HINTS FOR APPLYING BORDERS:  Borders cut to fit the quilt as opposed to sewn then trimmed will "square-up" the quilt top and eliminate the problem of "wavy borders". Here is a simple method that does not require a tape measure. Prepare your fabric strips. If you need to piece the length you can use a straight seam or 45 degree piecing technique. Place quilt top on a flat surface. Lay he top and bottom border strips across the center of your quilt. Smooth out quilt top and strips so they are perfectly flat. Cut both strips at the same time to the exact length of the quilt. Divide the strips and the edge of the quilt in half and then in quarters and mark with pins. Match the border pins to the pins on the quilt top. If you need more reference points divide the quarters into eights with more pins. Sew and ease between the pins as necessary. Press and repeat for the side borders.

6. A CLEAN QUILT - Please try to keep your quilt top clean and free from pet hair and odors.  As professional quilters we will sometimes have to quilt for people with allergies.  Pet hair, mildew, mothball and smoke can transfer to our leaders and affect the next customers quilt.  If you have to wash the top before having it quilted, be sure to stitch with scant 1/4 inch seam allowance all the way around the outside edge of the quilt.  Wash by hand, and gently roll the top between towels to get most of the moisture out.  Let air dry.  Or fill the washing machine, let soak a few minutes, spin and air dry. Then give it a good pressing. Check for loose threads.  

7. A WELL PREPARED BACKING - Your quilt back should be a MINIMUM of 3-4" bigger than your quilt top on each side. That means a total of 6-8" longer and 6-8" wider, maybe more if dense custom or heirloom quilting will be done.  Ask your quilter.  how much extra length and width she will require. Quilters need that extra fabric to attach the quilt to the bars and side clamps of their frame.  Insufficient fabric on the sides may cause the machine to collide with the clamps during quilting, potentially causing damage to the clamps, the machine or your quilt. It could also cause a safety hazard for the quilter.  Quilters also use the side edges to test the tension of their machine to make sure their settings work perfectly with your quilt. 

If you piece your backing, which is most often the case, make sure to trim off the selvages. They will shrink unevenly when you wash the quilt and create a puckered line. Use a 1/2- 5/8" seam and PRESS THE SEAM OPEN. That will minimize the bulk as the quilt advances onto the roller, and minimize waves and distortion. Ideally, the quilt back can be loaded so the seam runs parallel to the bars, this is usually horizontally.  This takes the bulk of the seam out of the equation, but that may not always be possible depending upon the kind of quilting your quilter is doing, especially with directional pantographs.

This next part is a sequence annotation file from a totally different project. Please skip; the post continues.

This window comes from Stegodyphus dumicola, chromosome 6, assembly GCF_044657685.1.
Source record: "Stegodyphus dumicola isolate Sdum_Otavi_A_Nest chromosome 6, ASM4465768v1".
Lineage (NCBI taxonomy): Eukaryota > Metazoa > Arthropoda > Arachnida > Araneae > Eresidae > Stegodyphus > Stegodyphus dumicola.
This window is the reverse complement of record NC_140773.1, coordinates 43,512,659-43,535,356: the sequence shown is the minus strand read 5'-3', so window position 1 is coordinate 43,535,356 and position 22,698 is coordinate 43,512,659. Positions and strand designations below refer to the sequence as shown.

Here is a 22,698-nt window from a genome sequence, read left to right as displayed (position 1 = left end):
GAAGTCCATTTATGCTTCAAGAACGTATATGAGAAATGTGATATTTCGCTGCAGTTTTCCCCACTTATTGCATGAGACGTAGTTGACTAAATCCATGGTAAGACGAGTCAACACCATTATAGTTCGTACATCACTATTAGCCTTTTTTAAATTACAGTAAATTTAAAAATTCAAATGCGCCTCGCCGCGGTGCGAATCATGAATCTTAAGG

The outside edges of the backing should be straight. Do not leave any sections "sticking-out".  Square up your quilt back.  If it is 6" longer on one side than the opposite side, your quilter will have to square it up before she can attach it to her frame. You can do this by folding it in quarters and using your rotary cutter and rulers to trim it even. Just make sure the back ends up at least 6-8" longer and wider than the quilt top. Press the backing.

8. BATTING CHOICES - Most professional quilters will have rolls of their favorite battings. Consider how you want it quilted and how the quilt will be used. Is it a full size bed quilt, or a baby that will require lots of washing. Is it going to be a wall hanging where it will seldom if ever be washed. Remember that cotton shrinks more than polyester. So you like that "dimpled" antique look, go with cotton.  Check with the manufacturer for the amount of shrinkage to expect.  You have spent a lot of time and money on your quilt top, now is not the time to pinch pennies. Discuss the batting choices with your quilter and choose a batting that will give the best results for YOUR final project. If we do not carry the brand or type of batting you prefer, most quilters will be happy to work with you if you want to bring your own batting.

9. TO TRIM OR NOT TO TRIM - Some quilters trim the excess batting/backing from the quilt after they quilt it, others return it to you untrimmed. Do you like to "pack" your binding with extra batting?  Then you probably will choose NOT to have it trimmed. Discuss trimming with your quilter. Either way, the excess fabric should be returned to you. You can often use that extra backing fabric for binding or it can be cut it in strips or squares and used on another quilt.

CLICK for Downloadable PDF
Click on the small document to the left, then choose the download button on the bottom right, if using Windows 7, then click OPEN.

Tuesday, June 11, 2013

NILAG - Northern Illinois Longarm Guild

The Northern Illinois LongArm Guild (NILAG) is a not-for-profit group dedicated to the promotion, communication and education of longarm machine quilting throughout Northern Illinois. The guild currently meets every other month. Anyone interested in or a practitioner of longarm and mid-arm machine quilting is welcome to join.
MEETING LOCATION: PNC Bank, 250 E Roosevelt Rd, Wheaton, IL  
TIME/DATE:  First Saturday on the "even" numbered months 9:30 AM to 12:30 PM 
FEES: $25 per year, January through December. Guests welcome  most months, check schedule.           Guest Fee $5
2013 Schedule
Aug 3, 2013  – Schoolhouse Round Robin Demonstrations on various LongArm topics.    
Oct 5, 2013 – Quilt Whisperer, Guild members ask about LA quilting problems.  Suggestions and solutions from guild members.
Dec 7, 2013 - "Same but Different" hands on design exercise and presentation.
EVERY MEETING - Wonderful member show and tell, results of any  on-going challenges .In addition to our program  schedule,  the guild has created an on-line Yahoo group to help members stay in-touch between meetings. The Yahoo group is a great place to get help with quilting problems, poll the group about the use of a quilting product, share files or photos and make announcements.  Guild dues must be paid before membership in the Yahoo group is approved.
For more information please contact:
Debbie Weber